will give a presentation on
Aspirations for a better future can motivate people to make long-term investments. But do aspirations constrain investment only when people are poor, or do they continue to limit investment when people become wealthier? We run a 415-village field experiment in Western Kenya to study this relationship. We cross-randomize two interventions: a video documentary about successful people in similar villages who escaped poverty, which aims to increase aspirations; and a 2,273 USD PPP unconditional cash transfer. We find that aspirations limit investments: the psychological intervention alone increases aspirations, labour supply, expenditure on inputs, revenue, and education spending, by roughly one quarter to one third as much as the cash transfer. After people receive cash, their aspirations for income and wealth increase, and aspirations no longer constrain investments in economic activities. However, cash alone does not increase aspirations for and investments in children's education. In contrast, the group who receive both video and cash have higher education aspirations and invest more in children's education than the group who receive only cash. These results suggest that increases in wealth alone remove most of the constraints of aspirations on investment, but low aspirations may still limit longer-term, potentially high-return investments.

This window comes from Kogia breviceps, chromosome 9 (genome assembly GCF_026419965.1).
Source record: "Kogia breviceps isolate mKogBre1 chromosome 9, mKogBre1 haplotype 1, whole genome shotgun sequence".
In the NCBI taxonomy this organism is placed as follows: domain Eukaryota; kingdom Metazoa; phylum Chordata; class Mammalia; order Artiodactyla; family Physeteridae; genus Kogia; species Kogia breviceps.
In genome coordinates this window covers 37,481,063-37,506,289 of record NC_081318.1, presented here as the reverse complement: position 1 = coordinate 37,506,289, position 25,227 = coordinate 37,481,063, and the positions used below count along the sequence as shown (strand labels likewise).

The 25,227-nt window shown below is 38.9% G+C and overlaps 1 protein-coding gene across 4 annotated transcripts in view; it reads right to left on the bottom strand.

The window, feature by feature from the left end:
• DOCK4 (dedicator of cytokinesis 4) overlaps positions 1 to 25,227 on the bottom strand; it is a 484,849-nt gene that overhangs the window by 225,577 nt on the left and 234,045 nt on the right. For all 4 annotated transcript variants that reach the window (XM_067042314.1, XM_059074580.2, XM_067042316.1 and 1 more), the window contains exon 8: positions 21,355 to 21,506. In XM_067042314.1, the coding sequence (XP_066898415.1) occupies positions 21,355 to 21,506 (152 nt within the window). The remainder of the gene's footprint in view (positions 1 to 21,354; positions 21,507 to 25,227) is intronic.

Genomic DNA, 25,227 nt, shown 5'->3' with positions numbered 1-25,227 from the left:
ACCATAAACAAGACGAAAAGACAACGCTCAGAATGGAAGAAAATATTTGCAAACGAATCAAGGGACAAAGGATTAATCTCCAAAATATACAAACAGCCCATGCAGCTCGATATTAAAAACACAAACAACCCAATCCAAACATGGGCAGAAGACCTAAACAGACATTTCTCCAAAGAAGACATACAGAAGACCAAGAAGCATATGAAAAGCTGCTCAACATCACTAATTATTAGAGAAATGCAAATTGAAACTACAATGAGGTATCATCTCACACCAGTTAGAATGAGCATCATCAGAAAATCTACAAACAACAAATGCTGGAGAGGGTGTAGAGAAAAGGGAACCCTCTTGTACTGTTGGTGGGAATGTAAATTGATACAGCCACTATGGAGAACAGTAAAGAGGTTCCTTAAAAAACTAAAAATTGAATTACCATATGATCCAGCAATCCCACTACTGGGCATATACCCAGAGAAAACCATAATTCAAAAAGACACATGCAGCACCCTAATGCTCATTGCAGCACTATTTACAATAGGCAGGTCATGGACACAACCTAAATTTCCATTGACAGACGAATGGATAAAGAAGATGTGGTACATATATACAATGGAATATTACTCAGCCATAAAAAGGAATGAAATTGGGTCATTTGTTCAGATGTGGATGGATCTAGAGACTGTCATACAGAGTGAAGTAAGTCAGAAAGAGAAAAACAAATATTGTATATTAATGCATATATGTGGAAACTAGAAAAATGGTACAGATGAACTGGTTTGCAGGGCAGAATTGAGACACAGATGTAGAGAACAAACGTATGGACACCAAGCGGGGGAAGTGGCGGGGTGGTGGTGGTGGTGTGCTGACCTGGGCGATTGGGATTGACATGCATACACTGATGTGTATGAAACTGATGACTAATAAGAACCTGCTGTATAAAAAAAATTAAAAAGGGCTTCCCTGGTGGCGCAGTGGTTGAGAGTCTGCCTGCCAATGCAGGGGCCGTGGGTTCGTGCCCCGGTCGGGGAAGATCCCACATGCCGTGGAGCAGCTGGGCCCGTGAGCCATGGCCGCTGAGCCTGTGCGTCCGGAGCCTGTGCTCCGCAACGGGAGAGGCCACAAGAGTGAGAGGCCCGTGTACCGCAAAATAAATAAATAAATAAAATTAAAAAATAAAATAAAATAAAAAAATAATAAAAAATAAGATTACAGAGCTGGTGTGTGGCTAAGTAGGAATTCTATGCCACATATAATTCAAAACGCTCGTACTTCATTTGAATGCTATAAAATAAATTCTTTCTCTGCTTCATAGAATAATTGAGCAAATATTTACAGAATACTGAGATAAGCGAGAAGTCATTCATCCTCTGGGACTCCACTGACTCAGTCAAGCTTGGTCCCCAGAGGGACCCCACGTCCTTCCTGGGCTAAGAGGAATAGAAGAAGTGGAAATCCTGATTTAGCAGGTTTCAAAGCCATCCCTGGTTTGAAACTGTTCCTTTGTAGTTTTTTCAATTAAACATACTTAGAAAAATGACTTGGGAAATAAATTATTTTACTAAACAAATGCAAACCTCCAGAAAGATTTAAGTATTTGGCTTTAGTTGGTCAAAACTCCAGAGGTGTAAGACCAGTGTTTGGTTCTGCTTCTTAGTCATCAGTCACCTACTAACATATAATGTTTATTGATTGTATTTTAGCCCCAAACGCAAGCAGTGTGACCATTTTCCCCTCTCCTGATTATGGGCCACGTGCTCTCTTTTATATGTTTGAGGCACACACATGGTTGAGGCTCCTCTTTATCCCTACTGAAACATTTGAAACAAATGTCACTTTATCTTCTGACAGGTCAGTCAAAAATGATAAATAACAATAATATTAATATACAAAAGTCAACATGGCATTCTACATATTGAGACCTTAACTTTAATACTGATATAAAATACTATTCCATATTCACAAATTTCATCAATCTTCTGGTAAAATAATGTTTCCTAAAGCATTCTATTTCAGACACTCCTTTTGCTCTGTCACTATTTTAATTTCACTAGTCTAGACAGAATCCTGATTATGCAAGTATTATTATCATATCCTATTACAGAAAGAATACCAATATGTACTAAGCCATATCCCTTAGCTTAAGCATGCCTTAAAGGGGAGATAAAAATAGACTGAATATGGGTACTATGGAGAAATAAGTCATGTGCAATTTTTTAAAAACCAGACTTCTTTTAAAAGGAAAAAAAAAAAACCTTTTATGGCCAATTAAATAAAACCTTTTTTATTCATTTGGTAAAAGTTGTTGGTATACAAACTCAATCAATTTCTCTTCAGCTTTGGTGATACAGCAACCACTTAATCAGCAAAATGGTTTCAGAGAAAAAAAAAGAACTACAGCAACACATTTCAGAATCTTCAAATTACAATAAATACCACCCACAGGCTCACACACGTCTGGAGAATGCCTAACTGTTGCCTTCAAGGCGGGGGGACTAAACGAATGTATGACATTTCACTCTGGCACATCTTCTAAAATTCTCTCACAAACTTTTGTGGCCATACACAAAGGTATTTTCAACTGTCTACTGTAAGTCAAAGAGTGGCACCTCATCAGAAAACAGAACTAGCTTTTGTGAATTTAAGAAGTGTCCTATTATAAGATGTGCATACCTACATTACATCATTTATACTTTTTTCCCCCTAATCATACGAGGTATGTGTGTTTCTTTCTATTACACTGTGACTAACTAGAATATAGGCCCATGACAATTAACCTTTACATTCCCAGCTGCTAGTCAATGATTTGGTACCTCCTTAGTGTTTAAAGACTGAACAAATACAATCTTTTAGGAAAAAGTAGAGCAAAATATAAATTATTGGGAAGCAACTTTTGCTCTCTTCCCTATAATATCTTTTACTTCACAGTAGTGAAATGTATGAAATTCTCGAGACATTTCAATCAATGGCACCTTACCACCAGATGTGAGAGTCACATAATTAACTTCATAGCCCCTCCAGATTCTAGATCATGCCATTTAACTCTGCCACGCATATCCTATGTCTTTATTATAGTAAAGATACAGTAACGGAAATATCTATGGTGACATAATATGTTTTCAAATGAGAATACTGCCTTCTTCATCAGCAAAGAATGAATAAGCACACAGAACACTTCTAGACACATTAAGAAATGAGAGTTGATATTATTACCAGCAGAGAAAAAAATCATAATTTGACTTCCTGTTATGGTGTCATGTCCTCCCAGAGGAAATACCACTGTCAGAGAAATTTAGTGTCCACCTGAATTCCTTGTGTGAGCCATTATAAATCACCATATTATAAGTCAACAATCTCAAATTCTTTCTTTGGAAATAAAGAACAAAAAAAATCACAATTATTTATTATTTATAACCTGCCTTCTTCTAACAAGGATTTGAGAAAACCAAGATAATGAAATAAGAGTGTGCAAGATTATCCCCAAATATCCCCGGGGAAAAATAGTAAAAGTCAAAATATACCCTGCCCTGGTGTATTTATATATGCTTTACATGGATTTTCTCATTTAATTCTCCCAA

Joint with Robert Garlick, Mahreen Mahmud, Richard Sedlmayr, Johannes Haushofer, Stefan Dercon